June 21 marks the 35th year of Make Music Day, a global celebration of music involving 800 cities and 120 countries.

This year NAMM’s Museum of Making Music will offer a special treat to Make Music Day participants when it hosts the Earth Harp, the world’s longest, playable stringed instrument, created by maker William Close.

The Earth Harp will stretch from NAMM’s Museum balcony all the way to its parking lot, and will be played live by an ensemble of musicians led by Close.


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Watch above for a short video of the Earth Harp, which has more than 1,000 feet of string, and has an official a Guinness World Record.

“As a musician and an inventor of close to 100 musical instruments, I’m thrilled to be showcasing my best-known invention, the Earth Harp, on Make Music Day,” said Close in a statement. “I’ve always believed that the origin of music involves not only songwriting but the creation and mastery of an instrument. People always respond enthusiastically to the sound and spectacle of the Earth Harp and I look forward to seeing and meeting music fans at the Museum of Making Music on June 21. I’m honored to be performing at the home of so many unique musical instruments and their rich history.”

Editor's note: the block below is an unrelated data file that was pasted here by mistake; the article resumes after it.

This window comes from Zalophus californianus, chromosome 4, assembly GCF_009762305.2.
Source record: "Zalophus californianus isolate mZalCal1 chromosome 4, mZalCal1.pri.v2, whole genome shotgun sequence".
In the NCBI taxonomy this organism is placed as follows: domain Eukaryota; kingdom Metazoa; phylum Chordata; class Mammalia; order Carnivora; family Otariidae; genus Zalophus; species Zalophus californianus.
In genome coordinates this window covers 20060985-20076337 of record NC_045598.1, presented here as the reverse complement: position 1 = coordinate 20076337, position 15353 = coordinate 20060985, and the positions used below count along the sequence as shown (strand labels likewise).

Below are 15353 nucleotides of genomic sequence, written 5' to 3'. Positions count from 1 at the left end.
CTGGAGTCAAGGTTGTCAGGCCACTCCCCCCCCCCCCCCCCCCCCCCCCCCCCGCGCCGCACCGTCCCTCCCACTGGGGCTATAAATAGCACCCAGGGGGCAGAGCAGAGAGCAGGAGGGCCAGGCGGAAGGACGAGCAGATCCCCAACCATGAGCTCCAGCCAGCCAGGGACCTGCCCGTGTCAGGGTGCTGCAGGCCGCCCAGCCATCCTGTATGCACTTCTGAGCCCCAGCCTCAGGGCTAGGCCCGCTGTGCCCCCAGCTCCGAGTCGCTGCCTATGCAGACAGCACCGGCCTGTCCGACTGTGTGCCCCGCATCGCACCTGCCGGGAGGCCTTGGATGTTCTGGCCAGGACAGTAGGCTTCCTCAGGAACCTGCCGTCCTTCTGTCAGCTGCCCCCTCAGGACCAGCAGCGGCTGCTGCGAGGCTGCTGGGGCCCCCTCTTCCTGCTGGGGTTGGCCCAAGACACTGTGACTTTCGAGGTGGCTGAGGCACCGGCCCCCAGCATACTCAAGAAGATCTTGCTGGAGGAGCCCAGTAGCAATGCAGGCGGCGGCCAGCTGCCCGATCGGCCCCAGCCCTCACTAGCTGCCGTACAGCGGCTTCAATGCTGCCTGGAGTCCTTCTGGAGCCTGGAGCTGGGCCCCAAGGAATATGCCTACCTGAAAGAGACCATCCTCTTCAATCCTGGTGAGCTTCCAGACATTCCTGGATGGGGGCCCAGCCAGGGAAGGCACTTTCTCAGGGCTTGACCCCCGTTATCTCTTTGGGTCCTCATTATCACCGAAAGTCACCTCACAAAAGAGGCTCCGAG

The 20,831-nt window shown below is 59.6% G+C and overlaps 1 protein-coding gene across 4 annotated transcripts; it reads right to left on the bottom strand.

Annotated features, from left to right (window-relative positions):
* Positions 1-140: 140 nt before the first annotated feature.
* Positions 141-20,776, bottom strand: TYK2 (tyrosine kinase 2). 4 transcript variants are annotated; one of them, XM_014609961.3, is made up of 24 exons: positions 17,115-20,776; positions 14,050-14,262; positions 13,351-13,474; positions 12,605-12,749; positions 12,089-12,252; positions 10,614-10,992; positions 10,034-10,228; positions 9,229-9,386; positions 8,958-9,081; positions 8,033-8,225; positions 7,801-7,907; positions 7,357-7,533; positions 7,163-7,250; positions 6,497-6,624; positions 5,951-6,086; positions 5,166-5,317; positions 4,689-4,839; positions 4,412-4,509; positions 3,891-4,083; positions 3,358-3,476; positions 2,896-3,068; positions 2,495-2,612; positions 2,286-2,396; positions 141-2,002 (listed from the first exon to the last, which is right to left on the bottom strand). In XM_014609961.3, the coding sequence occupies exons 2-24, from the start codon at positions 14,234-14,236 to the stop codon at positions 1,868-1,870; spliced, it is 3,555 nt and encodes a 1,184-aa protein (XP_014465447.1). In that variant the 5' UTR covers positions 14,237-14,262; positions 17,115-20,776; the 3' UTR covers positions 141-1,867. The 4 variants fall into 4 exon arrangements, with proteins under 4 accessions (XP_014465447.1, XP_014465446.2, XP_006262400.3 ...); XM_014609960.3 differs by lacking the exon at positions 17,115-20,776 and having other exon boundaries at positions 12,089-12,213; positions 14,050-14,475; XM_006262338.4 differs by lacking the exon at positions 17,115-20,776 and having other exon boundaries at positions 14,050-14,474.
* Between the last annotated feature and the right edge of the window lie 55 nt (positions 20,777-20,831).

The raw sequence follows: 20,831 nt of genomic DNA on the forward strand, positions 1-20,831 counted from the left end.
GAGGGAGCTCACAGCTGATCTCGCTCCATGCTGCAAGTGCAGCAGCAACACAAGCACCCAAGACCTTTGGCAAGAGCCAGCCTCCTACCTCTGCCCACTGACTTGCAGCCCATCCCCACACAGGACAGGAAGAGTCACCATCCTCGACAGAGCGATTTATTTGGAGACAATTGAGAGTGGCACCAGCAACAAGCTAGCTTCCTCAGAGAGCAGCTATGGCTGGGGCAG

As described on the website, the Earth Harp’s giant strings “tie into the architecture or the landscape” transforming the space itself into a musical conduit and allowing audiences to experience the music “from inside the instrument.”

Other highlights of the day will include “Make & Play” stations where kids can craft their own string instruments, open mic sessions, and an Interactive Innovation Studio. See the NAMM museum website for details.

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